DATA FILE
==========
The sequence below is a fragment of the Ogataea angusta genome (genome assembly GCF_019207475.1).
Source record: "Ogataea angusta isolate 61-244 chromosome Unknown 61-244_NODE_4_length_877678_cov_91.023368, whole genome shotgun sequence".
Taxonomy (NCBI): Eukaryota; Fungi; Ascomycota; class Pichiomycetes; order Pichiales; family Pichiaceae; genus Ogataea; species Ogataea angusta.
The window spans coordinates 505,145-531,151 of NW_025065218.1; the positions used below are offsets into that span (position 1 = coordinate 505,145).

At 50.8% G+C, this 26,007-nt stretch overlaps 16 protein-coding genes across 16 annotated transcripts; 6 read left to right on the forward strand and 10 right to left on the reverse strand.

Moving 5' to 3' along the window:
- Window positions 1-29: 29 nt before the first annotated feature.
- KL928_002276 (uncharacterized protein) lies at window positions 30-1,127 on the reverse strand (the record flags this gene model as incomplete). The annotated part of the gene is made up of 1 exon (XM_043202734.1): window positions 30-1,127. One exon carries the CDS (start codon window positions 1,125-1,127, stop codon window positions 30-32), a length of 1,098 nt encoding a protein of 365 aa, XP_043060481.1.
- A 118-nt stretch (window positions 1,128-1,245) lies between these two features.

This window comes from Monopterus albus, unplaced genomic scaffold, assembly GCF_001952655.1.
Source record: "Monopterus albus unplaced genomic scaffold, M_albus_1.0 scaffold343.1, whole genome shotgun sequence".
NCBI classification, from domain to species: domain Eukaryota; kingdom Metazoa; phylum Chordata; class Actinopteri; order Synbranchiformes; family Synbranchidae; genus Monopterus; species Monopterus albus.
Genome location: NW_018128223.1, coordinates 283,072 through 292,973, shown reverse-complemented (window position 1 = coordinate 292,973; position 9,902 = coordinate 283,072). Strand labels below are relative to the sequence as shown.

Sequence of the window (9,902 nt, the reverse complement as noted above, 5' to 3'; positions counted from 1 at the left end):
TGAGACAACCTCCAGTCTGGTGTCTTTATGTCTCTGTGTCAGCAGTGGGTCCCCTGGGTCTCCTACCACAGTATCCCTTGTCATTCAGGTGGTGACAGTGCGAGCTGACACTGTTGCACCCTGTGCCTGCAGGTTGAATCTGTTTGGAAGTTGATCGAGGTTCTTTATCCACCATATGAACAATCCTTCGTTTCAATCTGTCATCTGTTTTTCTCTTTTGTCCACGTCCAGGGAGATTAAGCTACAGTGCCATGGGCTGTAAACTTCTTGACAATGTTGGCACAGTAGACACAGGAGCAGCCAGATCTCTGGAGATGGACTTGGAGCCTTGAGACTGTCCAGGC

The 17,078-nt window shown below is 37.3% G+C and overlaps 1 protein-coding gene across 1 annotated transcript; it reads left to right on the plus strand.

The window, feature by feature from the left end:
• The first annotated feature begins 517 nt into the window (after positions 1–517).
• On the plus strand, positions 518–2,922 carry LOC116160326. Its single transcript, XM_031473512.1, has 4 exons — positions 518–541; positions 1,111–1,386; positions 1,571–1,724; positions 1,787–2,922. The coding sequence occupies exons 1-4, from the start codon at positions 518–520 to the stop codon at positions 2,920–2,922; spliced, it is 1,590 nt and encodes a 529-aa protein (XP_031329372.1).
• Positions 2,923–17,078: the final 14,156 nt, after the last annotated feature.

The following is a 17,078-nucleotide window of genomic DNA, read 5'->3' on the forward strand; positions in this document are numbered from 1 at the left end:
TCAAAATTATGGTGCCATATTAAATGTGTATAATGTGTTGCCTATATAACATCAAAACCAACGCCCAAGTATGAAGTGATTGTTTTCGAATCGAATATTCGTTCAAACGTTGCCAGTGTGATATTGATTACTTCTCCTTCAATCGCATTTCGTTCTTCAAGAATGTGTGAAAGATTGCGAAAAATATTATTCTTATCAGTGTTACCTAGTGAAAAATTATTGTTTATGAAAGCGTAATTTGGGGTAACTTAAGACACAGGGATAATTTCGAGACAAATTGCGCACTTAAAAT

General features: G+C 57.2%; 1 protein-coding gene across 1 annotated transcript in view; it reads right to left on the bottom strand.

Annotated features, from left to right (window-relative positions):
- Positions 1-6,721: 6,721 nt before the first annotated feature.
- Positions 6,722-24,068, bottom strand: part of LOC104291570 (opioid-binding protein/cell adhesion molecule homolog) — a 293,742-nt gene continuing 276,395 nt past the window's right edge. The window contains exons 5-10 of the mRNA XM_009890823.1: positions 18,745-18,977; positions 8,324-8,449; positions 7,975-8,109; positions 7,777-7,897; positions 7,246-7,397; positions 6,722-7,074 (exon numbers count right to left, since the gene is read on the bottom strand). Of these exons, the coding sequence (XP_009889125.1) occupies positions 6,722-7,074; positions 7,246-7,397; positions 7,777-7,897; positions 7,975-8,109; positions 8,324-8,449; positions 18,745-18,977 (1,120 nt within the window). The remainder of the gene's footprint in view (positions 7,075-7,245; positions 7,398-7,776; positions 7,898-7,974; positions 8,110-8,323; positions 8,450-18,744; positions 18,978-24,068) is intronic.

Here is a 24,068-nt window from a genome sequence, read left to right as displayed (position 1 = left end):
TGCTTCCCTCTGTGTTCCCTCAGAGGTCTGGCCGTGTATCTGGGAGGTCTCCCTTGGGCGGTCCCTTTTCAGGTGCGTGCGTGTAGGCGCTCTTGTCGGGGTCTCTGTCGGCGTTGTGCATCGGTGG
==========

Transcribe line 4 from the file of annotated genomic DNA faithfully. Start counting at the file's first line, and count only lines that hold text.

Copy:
The window spans coordinates 505,145-531,151 of NW_025065218.1; the positions used below are offsets into that span (position 1 = coordinate 505,145).